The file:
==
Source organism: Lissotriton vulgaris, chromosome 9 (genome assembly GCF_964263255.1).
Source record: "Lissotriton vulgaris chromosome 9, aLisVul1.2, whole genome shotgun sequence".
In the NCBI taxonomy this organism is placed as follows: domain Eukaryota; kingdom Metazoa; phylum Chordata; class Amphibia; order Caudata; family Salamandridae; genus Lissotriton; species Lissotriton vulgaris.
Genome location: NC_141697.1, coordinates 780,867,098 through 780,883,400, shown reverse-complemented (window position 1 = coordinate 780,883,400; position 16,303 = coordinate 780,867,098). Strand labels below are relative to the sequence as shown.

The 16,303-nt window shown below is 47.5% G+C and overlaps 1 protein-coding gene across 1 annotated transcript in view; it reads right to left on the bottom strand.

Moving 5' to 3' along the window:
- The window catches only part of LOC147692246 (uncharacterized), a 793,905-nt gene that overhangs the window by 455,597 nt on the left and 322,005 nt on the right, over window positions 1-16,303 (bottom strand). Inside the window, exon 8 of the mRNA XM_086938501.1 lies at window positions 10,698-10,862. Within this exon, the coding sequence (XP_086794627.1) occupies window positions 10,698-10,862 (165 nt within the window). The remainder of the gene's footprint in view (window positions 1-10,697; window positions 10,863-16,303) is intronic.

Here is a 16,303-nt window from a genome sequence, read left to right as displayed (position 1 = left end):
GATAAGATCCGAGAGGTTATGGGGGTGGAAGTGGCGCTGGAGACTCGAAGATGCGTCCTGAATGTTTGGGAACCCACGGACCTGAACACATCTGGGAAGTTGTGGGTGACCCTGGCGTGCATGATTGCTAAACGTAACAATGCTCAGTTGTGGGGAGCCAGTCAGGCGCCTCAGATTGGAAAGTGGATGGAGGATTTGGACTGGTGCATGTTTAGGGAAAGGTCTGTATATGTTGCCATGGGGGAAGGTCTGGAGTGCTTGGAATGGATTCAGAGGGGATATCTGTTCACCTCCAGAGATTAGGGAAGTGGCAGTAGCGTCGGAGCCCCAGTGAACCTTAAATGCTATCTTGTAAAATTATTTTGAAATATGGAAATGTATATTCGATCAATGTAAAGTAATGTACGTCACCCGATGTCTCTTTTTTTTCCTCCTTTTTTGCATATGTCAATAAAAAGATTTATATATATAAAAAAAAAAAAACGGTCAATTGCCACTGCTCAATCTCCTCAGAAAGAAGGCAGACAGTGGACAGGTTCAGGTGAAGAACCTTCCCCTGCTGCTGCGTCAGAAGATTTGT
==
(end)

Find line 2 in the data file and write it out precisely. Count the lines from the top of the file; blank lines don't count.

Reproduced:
Source record: "Lissotriton vulgaris chromosome 9, aLisVul1.2, whole genome shotgun sequence".